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WRC BUL 215

1976 Edition, May 1, 1976

Complete Document

DEVELOPMENT OF DESIGN RULES FOR DISHED PRESSURE VESSEL HEADS; THE EFFECT OF GEOMETRICAL VARIATIONS ON THE LIMIT PRESSURES FOR 2:1 ELLIPSOIDAL HEAD VESSELS UNDER INTERNAL PRESSURE



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Product Details:

  • Revision: 1976 Edition, May 1, 1976
  • Published Date: May 1976
  • Status: Active, Most Current
  • Document Language: English
  • Published By: Welding Research Council (WRC)
  • Page Count: 41
  • ANSI Approved: No
  • DoD Adopted: No

Description / Abstract:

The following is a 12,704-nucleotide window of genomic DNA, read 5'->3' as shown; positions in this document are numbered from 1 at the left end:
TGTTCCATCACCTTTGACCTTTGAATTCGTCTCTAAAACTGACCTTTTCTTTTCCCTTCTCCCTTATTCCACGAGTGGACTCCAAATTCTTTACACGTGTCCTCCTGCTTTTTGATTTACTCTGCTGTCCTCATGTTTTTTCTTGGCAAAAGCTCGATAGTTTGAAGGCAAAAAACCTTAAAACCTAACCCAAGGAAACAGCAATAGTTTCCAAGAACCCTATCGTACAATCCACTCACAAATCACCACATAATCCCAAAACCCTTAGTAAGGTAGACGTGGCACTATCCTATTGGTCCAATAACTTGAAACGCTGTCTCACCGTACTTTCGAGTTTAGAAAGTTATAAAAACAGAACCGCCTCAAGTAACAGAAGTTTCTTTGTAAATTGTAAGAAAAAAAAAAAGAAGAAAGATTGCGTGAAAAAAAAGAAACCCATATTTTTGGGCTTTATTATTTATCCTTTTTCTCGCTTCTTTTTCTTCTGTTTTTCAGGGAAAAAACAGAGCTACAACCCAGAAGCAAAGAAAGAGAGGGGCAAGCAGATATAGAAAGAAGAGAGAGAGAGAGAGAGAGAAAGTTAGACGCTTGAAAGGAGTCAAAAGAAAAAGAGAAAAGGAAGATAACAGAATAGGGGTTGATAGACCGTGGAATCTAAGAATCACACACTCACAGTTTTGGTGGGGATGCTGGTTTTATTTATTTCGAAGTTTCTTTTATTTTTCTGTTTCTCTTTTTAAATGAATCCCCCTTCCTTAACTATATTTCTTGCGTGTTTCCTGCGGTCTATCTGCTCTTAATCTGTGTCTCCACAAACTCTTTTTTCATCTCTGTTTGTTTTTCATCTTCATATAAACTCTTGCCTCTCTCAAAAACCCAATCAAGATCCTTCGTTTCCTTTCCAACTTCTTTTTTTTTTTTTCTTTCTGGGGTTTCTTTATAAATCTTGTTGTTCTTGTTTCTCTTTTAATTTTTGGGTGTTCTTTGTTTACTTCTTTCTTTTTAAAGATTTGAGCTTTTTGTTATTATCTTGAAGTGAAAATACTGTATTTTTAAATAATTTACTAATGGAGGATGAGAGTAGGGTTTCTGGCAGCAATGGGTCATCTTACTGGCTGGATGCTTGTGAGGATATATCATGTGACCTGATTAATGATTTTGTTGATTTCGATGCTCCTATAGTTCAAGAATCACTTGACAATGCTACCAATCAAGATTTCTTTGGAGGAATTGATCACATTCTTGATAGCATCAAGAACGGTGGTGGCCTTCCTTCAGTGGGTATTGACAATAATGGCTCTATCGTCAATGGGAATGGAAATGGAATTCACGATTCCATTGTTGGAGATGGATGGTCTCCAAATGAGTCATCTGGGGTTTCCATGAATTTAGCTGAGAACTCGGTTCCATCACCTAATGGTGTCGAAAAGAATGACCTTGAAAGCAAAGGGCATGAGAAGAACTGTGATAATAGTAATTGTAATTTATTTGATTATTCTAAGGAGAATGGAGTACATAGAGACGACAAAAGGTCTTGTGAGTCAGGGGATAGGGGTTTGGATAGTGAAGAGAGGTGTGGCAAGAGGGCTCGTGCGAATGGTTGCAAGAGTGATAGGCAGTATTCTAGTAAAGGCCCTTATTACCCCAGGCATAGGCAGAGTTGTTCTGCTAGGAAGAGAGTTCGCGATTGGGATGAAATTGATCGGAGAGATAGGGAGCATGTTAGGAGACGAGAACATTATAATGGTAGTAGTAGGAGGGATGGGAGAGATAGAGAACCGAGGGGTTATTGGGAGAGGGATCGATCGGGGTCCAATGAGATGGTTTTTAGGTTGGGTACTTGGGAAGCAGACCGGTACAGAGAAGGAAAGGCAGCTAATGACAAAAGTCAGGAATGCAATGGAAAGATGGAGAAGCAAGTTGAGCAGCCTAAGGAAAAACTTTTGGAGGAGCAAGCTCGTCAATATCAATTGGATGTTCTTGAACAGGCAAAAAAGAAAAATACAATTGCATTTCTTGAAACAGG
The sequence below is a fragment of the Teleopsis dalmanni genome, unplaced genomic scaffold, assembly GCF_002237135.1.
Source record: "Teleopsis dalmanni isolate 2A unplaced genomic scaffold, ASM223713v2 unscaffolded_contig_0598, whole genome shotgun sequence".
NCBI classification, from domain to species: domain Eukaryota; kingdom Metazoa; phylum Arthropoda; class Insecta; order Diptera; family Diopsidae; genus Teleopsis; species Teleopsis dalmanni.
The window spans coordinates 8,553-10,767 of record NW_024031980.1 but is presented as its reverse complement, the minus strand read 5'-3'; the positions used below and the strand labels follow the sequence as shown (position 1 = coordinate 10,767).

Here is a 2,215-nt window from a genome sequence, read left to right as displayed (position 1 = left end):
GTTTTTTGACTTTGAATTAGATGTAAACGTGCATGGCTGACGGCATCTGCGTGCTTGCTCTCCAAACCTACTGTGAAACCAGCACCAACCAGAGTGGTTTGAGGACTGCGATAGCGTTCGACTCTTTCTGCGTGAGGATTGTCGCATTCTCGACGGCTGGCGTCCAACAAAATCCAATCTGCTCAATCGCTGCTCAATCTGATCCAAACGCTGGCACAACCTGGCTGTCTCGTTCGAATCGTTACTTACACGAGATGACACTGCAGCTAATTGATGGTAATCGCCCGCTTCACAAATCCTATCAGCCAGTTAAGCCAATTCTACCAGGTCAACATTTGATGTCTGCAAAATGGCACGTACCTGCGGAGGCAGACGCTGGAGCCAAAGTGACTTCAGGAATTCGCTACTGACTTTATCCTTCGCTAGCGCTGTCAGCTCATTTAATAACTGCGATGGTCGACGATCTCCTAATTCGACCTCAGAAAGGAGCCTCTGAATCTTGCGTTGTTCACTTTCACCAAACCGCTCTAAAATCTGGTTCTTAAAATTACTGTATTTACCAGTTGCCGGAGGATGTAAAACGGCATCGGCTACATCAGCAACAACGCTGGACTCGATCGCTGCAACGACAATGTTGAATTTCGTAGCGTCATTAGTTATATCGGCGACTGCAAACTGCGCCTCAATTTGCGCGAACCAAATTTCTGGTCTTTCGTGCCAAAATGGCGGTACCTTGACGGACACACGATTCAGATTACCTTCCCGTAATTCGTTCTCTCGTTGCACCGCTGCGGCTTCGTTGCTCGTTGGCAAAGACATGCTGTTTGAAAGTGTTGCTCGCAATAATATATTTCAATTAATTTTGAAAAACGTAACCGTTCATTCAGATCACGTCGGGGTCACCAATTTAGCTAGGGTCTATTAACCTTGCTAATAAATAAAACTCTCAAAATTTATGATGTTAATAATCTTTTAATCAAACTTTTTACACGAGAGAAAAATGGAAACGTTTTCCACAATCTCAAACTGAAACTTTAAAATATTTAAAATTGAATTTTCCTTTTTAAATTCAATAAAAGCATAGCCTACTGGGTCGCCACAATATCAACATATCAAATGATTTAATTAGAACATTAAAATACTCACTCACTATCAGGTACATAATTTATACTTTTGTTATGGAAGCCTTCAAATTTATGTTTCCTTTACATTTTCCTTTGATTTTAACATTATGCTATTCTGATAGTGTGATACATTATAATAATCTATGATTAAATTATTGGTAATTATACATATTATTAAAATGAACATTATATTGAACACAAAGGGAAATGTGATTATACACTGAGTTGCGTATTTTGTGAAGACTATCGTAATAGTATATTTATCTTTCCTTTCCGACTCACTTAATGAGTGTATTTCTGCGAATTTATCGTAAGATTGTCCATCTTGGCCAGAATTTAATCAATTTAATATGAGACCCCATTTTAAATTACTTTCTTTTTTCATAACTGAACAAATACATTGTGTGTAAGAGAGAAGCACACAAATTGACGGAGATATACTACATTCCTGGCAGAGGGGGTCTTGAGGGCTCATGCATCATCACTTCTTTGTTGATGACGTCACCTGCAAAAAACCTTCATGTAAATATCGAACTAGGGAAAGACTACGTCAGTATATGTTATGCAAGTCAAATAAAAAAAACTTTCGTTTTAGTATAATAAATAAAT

The present study is the continuation of an extensive investigation aimed at the development of rational design rules for formed pressure vessel heads. The program was sponsored and coordinated by the Pressure Vessel Research Committee. This problem was one of the first research projects the Design Division of PVRC selected for study and by maintaining its interest stimulated an increasing amount of work on the diverse behavior of seemingly similar head shapes. In the course of this work, not only new analysis techniques were developed but also a number of new failure modes unique to these deceivingly simple looking geometrical shapes were uncovered. Many of the details of the problem have been studied, and while much remains to be done, enough data became available to assemble a consistent set of design rules for the more common dished heads. This report is an attempt to summarize the present state-of-the-art and to provide the background information for the recommended changes in the present, design rules. The study proceeds as follows: first the geometry of torispherical heads is discussed and the dimensionless parameters governing the stress distribution and failure modes are described. Next, the current status of the design codes in the U. S. and ahroad is summarized and a brief historical background of the code development is presented. Following this, the available analysis results supporting experimental evidence are presented and the structural behavior and corresponding failure concepts for the elastoplastic and buckling regions are described. The analysis methods are critically evaluated and design criteria based on a uniform margin of safety are proposed for the ideal geometrical shapes. From this, the dominating geometry parameters are identified and the effects of deviations from the perfect shape are evaluated. Finally, the numerical values for the failure pressures are assembled in tabular and graphical forms which are adaptable for code design rules. In conclusion, the reliability of the proposed revisions of the design procedure is reassessed and the scope of future work is discussed.